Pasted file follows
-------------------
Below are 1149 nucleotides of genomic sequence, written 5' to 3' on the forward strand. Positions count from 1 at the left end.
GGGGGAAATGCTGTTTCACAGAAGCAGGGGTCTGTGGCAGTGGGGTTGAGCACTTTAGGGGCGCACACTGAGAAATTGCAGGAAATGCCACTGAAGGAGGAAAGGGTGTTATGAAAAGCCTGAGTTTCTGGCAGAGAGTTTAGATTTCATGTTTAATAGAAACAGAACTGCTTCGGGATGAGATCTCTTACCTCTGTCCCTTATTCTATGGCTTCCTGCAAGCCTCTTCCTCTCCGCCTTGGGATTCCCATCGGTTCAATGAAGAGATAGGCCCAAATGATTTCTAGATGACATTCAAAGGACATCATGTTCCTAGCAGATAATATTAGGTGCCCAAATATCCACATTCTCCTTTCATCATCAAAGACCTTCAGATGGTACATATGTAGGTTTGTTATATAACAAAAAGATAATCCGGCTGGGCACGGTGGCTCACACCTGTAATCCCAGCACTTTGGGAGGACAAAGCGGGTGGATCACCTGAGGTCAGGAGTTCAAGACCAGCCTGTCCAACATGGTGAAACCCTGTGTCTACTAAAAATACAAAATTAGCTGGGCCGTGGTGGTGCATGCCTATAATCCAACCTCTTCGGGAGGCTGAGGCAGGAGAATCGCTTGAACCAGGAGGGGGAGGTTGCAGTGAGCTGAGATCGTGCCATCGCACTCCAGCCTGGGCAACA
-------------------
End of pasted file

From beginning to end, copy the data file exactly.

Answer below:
Below are 1149 nucleotides of genomic sequence, written 5' to 3' on the forward strand. Positions count from 1 at the left end.
GGGGGAAATGCTGTTTCACAGAAGCAGGGGTCTGTGGCAGTGGGGTTGAGCACTTTAGGGGCGCACACTGAGAAATTGCAGGAAATGCCACTGAAGGAGGAAAGGGTGTTATGAAAAGCCTGAGTTTCTGGCAGAGAGTTTAGATTTCATGTTTAATAGAAACAGAACTGCTTCGGGATGAGATCTCTTACCTCTGTCCCTTATTCTATGGCTTCCTGCAAGCCTCTTCCTCTCCGCCTTGGGATTCCCATCGGTTCAATGAAGAGATAGGCCCAAATGATTTCTAGATGACATTCAAAGGACATCATGTTCCTAGCAGATAATATTAGGTGCCCAAATATCCACATTCTCCTTTCATCATCAAAGACCTTCAGATGGTACATATGTAGGTTTGTTATATAACAAAAAGATAATCCGGCTGGGCACGGTGGCTCACACCTGTAATCCCAGCACTTTGGGAGGACAAAGCGGGTGGATCACCTGAGGTCAGGAGTTCAAGACCAGCCTGTCCAACATGGTGAAACCCTGTGTCTACTAAAAATACAAAATTAGCTGGGCCGTGGTGGTGCATGCCTATAATCCAACCTCTTCGGGAGGCTGAGGCAGGAGAATCGCTTGAACCAGGAGGGGGAGGTTGCAGTGAGCTGAGATCGTGCCATCGCACTCCAGCCTGGGCAACA